“I’m glad these guys are on our side,” I think to myself. “They look and sound totally badass!”
I’m attending a briefing being given by a group of Navy SEALs. Unless you’ve been in a coma for the past 10 years, you know about these guys. That’s why I won’t bore you with a detailed history of these warriors. Having met them in person, I will say is that you don’t mess with them; these gentlemen will ruin your day.
Their briefing is about convoy security and reacting to vehicle ambushes. This is timely, in that some of our troops have already been subjected to such an attack. We know all too well the consequences of inadequate security. But getting schooled by Navy SEALs on how to avoid an attack on your convoy-and how to react and survive if it’s unavoidable-I think we can all agree that it’s a great idea.
When the SEALs drive up in their up-armored HUMVEEs, we know instantly why they are the penultimate instructors on this subject: weapons and armor plate everywhere inside and outside the vehicles. In addition to a turret fitted with a machine gun on top like most “gun trucks”, I notice a weapon covering an arc at the back.
You got it: these guys have a tail gunner. The SEALs are determined to survive and unleash fury on anyone who tries to keep them from doing that.
I’m not too sure about Navy ranks and uniform insignia, but I’m sure the briefer is a Chief Petty Officer. That means less to me than the fact that he has muscles on top of muscles. Wide back, huge biceps, and a barrel-shaped chest. But I suppose that’s unavoidable when you’re made to do push-ups in the surf, as I’ve heard they are forced to do in training. I’m instantly wary of pissing him off. But I manage to do that, anyway.
On a cord around my neck dangles a tiny cell phone, like what a Ken Doll would carry if he were updated to the 21st Century. These phones have been issued to most individuals in leadership positions. They’re meant to supplement, but not replace, military radios throughout Iraq. Many times, the radios don’t have the range needed in case of an emergency, or to call another unit miles away.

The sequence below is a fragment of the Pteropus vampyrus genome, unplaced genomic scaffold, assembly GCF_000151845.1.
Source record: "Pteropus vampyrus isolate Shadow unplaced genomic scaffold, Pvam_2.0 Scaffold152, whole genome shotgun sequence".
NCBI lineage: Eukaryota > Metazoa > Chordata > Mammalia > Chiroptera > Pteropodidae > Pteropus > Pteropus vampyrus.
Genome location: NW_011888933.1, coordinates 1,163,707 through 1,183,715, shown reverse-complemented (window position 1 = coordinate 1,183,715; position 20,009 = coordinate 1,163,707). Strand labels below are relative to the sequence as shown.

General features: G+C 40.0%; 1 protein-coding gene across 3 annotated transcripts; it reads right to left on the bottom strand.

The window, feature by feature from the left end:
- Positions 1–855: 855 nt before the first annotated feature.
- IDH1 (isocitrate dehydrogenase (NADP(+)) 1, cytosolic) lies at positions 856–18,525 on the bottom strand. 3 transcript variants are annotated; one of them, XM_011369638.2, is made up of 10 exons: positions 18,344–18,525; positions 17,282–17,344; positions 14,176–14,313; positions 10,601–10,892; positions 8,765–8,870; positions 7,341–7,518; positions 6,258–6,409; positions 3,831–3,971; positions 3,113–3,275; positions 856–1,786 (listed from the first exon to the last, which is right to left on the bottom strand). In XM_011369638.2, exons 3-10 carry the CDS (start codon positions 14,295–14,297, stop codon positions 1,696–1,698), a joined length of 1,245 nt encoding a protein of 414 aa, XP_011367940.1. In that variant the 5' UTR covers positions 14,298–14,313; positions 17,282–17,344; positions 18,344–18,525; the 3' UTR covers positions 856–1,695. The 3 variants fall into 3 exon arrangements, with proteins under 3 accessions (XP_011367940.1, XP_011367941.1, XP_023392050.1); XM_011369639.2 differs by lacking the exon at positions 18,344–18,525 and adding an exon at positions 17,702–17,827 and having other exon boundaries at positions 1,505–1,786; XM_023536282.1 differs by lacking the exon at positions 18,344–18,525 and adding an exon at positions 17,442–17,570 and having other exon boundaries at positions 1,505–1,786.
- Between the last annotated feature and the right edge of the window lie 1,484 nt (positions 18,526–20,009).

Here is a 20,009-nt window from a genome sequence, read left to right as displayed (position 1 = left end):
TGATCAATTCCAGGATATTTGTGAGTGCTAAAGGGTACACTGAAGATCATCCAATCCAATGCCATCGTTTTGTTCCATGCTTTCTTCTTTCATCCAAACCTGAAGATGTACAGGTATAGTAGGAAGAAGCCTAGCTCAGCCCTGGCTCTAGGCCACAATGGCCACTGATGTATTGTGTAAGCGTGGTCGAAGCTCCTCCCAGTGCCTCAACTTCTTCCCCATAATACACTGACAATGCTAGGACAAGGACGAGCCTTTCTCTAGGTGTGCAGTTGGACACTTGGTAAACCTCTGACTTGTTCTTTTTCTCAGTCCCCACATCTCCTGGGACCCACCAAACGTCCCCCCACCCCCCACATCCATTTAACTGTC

There is no existing cell phone network in Iraq (we blew up the towers. Duh!), so the Pentagon has come up with an ingenious scheme: a cell phone company has been hired to set up the military’s own service. They’ve done this by using numbers with the area code 914, which normally covers the Lower Hudson Valley in New York State. They are able to configure the communications switches on the ground in such a way that, to the satellites, they are processing calls in that area code. The scheme is so good, that when I call the States, people back there think I’m in Poughkeepsie. Chuh! As if!
If I need to call somebody at some base miles away, I can.
If I need to call for air support in case of an attack, I can do that.
If I’m forced to call for artillery, guess what? I can.
The only thing I can’t use it for is to order pizza, but there’s none in Iraq anyway.
These phones give us a very secure feeling. But one thing no one has not bothered to tell us, is that if somebody really, REALLY needs to contact you, a special emergency signal can be sent to the phone, and it’ll turn on. Even if it’s off. Mine is, but that’s about to change.
Anyone in the military or in Corporate America will tell you that an unpardonable sin is to be in a briefing or meeting with your cell phone left on. It should at least be in “silent” mode. It’s annoying to everyone around you if it goes off. I make it a point to leave my phone behind if I’m going into a meeting. If I can’t, I take the battery out. This hasn’t been done this time because I’m stupid enough to trust people.
The SEAL Chief Petty Officer is halfway through his briefing on the topic of protecting your soldiers outside the base, when from under my uniform jacket, there comes a piercing shriek. It’s not a ringtone like anything I’ve ever heard before. I’m both bewildered and scared shitless. I want to stand up and run, but I’m rooted to my chair. The eyes of everybody in the classroom are on me. It doesn’t matter to them that I’m innocent. I’ve embarrassed my soldiers and probably dishonored my ancestors, too.
Finally, I silence the phone, after wanting to hurl it against the floor (they’re probably expensive as all get out, so I don’t). The phone isn’t the only thing that’s gone quiet: the briefing has stopped.
Because of me.
I haven’t done anything wrong, but that’s beside the point.
Slowly, my eyes move up to the Navy SEAL. He says not a word, but no words are necessary. I know EXACTLY what he’s thinking.
I could kill you many times over, and totally make up the reason why I did it…
By now, I have doubts they will ever find my seat cushion.
As it turns out, the call is not an emergency after all. Someone from the personnel section at our higher headquarters has been calling me for the past hour. But only because I need to sign a form.
A signature on a piece of paper? For that, I’ve pissed off one of my childhood heroes? Are you freaking kidding me?!